The Vantage Point : by Robert Frost || Analysis

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The Vantage Point

If tires of trees I seek again mankind,
Well I know where to hie me--in the dawn,
To a slope where the cattle keep the lawn.
There amid loggin juniper reclined,
Myself unseen, I see in white defined
Far off the homes of men, and farther still,
The graves of men on an opposing hill,
Living or dead, whichever are to mind.

And if by noon I have too much of these,
I have but to turn on my arm, and lo,
The sun-burned hillside sets my face aglow,
My breathing shakes the bluet like a breeze,
I smell the earth, I smell the bruisèd plant,
I look into the crater of the ant.

If tires of trees I seek again mankind, Well I know where to hie me--in the dawn, To a slope where the cattle keep the lawn. There amid loggin juniper reclined, Myself unseen, I see in white defined Far off the homes of men, and farther still, The graves of men on an opposing hill, Living or dead, whichever are to mind.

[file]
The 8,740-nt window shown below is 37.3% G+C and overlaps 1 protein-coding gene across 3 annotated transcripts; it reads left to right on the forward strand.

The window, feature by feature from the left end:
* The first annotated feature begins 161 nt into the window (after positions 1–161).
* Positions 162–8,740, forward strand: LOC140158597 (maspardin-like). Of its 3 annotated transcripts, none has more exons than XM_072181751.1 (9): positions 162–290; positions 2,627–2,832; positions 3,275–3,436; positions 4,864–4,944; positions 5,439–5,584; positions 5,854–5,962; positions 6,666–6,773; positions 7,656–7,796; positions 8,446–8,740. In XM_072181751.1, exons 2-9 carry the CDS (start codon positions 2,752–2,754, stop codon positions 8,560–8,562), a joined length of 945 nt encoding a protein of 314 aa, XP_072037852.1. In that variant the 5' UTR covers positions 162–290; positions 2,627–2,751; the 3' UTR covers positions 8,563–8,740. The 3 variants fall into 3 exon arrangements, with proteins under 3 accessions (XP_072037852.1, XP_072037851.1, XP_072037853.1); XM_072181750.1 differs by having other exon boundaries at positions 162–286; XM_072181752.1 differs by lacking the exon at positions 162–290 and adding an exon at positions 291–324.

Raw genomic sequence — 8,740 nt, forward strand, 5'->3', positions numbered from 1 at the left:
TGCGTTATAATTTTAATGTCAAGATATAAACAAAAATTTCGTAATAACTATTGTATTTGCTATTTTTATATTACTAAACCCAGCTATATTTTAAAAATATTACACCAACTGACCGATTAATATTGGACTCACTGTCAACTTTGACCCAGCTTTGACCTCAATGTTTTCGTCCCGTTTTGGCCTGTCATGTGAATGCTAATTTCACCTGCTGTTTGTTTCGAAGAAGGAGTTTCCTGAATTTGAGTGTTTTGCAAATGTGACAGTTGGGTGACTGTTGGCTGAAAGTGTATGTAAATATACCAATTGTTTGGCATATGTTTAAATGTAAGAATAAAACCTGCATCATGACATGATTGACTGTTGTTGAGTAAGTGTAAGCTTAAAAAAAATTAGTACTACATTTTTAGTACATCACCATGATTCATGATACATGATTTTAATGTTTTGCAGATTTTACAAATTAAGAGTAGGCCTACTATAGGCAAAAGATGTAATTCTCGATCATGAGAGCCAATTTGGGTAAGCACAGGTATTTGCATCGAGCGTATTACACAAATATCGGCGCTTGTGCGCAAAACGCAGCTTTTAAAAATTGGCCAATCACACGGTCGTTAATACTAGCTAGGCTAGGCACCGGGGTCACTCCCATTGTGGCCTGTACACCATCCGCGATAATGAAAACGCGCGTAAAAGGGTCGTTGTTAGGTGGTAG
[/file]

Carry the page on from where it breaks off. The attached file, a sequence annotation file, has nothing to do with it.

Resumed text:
The Vantage Point

Introduction:

      The Vantage Point by Robert Frost is a sonnet from A Boy's Will contains a series of Nature pictures and, though not philosophical or moralistic, makes us aware of things of which we are generally oblivious.

Development of Thought:

      The poet knows of a place from where he can see the far-off homes and graves of men. From this vantage point he can also see, just by turning on his arm, sights of nature-cattle, sun-burned nil-side, "bruised plant" and "the crater of the ant". These are ordinary, familiar country sights. The poet "is equally content with contemplating live men, dead men, or ants, and none to the three prompts him to Ideological speculation".

Critical Remarks:

      There is some personal revelation in the poem, but of an unobtrusive kind. The poet's interest in both the living and the dead communicates itself to us, calling up associations of energy, vitality and action of life contrasted with the sorrow and stillness of death.

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